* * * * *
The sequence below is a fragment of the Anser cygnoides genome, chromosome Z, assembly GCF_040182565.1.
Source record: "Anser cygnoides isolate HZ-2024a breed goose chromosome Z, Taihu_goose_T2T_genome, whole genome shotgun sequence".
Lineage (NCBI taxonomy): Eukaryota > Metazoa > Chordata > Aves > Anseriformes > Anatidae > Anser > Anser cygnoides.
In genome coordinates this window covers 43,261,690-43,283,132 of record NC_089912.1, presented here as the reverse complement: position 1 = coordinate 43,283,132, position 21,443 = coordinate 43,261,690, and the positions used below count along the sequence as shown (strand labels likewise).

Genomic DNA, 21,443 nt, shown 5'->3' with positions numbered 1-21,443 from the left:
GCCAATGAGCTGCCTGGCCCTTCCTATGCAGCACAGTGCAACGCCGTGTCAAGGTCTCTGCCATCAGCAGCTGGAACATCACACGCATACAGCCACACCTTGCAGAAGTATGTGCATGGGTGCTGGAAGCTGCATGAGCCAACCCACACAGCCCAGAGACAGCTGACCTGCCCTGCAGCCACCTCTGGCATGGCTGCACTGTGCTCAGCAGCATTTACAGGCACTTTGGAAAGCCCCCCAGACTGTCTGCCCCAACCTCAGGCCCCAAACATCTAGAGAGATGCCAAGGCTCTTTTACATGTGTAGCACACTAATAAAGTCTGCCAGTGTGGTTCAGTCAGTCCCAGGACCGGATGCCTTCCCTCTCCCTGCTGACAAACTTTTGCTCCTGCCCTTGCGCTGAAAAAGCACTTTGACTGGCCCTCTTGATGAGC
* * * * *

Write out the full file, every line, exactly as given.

The sequence below is a fragment of the Anser cygnoides genome, chromosome Z, assembly GCF_040182565.1.
Source record: "Anser cygnoides isolate HZ-2024a breed goose chromosome Z, Taihu_goose_T2T_genome, whole genome shotgun sequence".
Lineage (NCBI taxonomy): Eukaryota > Metazoa > Chordata > Aves > Anseriformes > Anatidae > Anser > Anser cygnoides.
In genome coordinates this window covers 43,261,690-43,283,132 of record NC_089912.1, presented here as the reverse complement: position 1 = coordinate 43,283,132, position 21,443 = coordinate 43,261,690, and the positions used below count along the sequence as shown (strand labels likewise).

Genomic DNA, 21,443 nt, shown 5'->3' with positions numbered 1-21,443 from the left:
GCCAATGAGCTGCCTGGCCCTTCCTATGCAGCACAGTGCAACGCCGTGTCAAGGTCTCTGCCATCAGCAGCTGGAACATCACACGCATACAGCCACACCTTGCAGAAGTATGTGCATGGGTGCTGGAAGCTGCATGAGCCAACCCACACAGCCCAGAGACAGCTGACCTGCCCTGCAGCCACCTCTGGCATGGCTGCACTGTGCTCAGCAGCATTTACAGGCACTTTGGAAAGCCCCCCAGACTGTCTGCCCCAACCTCAGGCCCCAAACATCTAGAGAGATGCCAAGGCTCTTTTACATGTGTAGCACACTAATAAAGTCTGCCAGTGTGGTTCAGTCAGTCCCAGGACCGGATGCCTTCCCTCTCCCTGCTGACAAACTTTTGCTCCTGCCCTTGCGCTGAAAAAGCACTTTGACTGGCCCTCTTGATGAGC